Question about 1995 Jeep Grand Cherokee

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Hi, my name is Jon. I'm not a dummy, but I know when something is over my head. I feel that I have a clog somewhere. I have '95 Jeep Grand Cherokee overheats w/6mo. old pump&therm. installed properly by me. No heat coming out of heater. The send hose to heater is under pressure(w/coolant), but it APPEARS to be not so much the return hose. Also, when temp is @220, small squirt of coolant appears from radiator cap. Not a rich enough anti-freeze mix is likely, as the jeep belongs to my fiance'. Feel free to call this one a no-brainer, you won't hurt my feelings. I would just simply be grateful for a plan of action. Thank you... Jon

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  • attila_3113 Jan 16, 2009

    No garage.Might be a problem if the temp. outside is -1...



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Hi there is One thing you can do to see if the heater core is plugged or not. Take the two hose from the heater core. Remove them from the engine. The hose that has pressure, put that one in a bucket or something to collect the coolant and debris. The other hose, put a garden hose to it and let the water backflush the heater core. You will see the dbris come out of the hose in the bucket. Do this till the water comes out clean. Once thats done, reconnect the hoses and fill your rad again. let the engine warm up so the thermostat opens and allow thw air to escape through the rad. top up radiator as required during this burping procedure. Once all the air is out top up the rad again and put the cap on. Try this and see if the core is plugged. By the sounds of your complaint , it is because you should have even pressure on the hoses and the temperature on those hoses should be similar to the touch. Hope this helps you out

Posted on Jan 16, 2009

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Jeeps have a notoriously small radiator. When system is new, they run at what I would consider marginal efficiency. As core passages begin to plug up with mineral deposits etc, it pushes the system "over the edge" and causes overheating. This happens fastest with the iron block 4.0 engines, that tend to rust up internally. You need to remove the radiator and back-flush it to get some of the plugged passages to open up. I use CLR or a similar household lime & rust remover and with the rad out and hose outlets plugged, actually fill the radiator with this stuff and let it sit for a few hours before blowing it out with a garden hose. (you can do the same to the heater core, right in the removing both hoses and filling it without removal.It dosen't hurt to flush out block with a hose while waiting either! I've done this lots of times and cannot believe how much debris comes out of there (sometimes over a cup of hard calcium, not counting dissolved stuff)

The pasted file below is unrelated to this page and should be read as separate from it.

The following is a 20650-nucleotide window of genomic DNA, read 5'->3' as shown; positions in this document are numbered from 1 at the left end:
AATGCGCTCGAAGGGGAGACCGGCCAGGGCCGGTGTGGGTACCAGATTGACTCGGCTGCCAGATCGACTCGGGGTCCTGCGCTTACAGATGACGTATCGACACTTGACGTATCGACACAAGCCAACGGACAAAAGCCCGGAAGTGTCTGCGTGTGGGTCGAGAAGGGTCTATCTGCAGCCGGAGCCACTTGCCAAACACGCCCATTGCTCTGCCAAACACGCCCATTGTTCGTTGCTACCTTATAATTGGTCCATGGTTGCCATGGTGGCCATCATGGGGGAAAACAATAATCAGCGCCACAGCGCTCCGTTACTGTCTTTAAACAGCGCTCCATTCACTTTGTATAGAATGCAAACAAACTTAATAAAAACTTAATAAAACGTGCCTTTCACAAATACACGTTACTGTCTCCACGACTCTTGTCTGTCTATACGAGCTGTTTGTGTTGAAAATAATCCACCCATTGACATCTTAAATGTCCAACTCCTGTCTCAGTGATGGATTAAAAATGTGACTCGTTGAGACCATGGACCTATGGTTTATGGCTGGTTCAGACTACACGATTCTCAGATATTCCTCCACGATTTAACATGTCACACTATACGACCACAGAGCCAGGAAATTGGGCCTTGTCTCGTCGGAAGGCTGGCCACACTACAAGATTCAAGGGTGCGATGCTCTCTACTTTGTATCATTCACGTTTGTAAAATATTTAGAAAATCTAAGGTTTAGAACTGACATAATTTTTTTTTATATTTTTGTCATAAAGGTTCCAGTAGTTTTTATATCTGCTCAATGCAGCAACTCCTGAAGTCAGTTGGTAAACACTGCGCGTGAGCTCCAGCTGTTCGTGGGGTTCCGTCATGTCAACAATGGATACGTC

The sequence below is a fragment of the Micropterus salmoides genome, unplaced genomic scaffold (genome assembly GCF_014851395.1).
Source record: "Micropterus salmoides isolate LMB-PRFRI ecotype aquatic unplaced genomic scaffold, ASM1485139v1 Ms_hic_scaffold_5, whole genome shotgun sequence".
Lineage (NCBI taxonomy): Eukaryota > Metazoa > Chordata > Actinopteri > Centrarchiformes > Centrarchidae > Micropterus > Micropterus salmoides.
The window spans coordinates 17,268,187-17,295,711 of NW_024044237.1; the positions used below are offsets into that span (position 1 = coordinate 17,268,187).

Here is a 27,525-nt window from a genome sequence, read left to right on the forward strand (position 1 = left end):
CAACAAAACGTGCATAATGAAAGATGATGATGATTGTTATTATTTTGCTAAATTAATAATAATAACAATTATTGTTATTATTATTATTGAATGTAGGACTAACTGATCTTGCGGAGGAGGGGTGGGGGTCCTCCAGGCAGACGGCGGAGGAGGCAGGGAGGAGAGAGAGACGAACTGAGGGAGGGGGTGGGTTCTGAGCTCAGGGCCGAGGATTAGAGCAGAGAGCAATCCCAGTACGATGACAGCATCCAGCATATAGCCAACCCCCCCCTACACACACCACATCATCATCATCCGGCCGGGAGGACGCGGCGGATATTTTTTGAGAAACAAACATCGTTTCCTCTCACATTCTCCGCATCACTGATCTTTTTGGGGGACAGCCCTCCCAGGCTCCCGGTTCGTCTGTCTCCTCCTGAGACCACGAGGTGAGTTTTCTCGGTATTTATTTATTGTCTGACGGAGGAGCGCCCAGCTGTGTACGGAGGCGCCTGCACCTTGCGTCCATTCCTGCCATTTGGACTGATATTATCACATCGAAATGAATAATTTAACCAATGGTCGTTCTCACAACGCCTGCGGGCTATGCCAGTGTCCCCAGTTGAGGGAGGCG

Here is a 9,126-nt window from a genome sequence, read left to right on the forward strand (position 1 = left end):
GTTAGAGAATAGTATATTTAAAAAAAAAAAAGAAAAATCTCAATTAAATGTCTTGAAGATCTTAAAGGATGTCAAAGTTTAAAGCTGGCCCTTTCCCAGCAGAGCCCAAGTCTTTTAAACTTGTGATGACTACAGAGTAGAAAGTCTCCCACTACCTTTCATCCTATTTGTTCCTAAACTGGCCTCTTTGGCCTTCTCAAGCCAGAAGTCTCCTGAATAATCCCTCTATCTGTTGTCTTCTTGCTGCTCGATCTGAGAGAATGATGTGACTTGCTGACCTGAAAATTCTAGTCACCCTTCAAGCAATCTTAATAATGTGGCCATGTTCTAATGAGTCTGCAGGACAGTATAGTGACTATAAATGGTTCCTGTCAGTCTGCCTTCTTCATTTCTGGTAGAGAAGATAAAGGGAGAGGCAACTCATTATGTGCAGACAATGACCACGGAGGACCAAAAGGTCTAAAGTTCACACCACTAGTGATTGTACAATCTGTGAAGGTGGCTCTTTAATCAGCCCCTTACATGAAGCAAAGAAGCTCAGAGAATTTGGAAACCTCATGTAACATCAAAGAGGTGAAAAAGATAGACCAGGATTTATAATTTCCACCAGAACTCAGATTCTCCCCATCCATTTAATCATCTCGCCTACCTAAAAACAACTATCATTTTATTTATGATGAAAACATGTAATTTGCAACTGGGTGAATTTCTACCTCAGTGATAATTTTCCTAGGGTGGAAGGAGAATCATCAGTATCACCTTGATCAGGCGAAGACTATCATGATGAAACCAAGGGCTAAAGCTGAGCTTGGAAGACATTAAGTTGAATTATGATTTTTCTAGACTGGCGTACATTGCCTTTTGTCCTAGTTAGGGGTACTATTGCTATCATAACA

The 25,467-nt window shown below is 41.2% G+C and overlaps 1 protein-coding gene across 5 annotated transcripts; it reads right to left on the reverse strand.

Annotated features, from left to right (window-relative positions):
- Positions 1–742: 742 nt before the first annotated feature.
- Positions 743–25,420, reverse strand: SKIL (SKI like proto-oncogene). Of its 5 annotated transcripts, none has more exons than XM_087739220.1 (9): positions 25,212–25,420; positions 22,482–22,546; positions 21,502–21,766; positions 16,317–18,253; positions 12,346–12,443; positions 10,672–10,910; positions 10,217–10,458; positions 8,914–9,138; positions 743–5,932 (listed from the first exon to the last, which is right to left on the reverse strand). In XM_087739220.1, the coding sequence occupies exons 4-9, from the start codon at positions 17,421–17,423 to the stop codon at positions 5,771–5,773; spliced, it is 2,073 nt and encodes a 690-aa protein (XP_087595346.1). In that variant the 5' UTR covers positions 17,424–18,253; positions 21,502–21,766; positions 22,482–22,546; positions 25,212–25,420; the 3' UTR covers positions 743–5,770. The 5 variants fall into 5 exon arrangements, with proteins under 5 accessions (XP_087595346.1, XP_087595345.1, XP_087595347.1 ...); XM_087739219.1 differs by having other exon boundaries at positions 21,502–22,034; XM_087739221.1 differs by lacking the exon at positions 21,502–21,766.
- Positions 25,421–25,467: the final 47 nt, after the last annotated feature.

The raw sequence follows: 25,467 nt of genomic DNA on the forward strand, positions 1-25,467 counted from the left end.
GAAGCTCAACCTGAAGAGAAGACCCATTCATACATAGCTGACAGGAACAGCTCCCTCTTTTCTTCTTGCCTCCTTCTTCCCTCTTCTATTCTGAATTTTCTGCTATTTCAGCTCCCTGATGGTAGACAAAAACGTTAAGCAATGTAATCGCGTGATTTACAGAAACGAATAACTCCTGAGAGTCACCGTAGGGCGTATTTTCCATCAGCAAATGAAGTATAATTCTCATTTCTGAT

If you don't have something bad going on there (ie: head gasket, etc) This should help.

Posted on Jan 16, 2009

  • Richard Scordino Jan 16, 2009

    Just flushing heater core will not eliminating overheating. If you remove the radiator, you can take it in the house and do it in the bathtub if necessary. Don't get caught though... a long ago wife caught me washing a pair of race slicks in there and I really caught hell!
    Seriously, though, that must be done or you can't expect to have any better results than you have now!!



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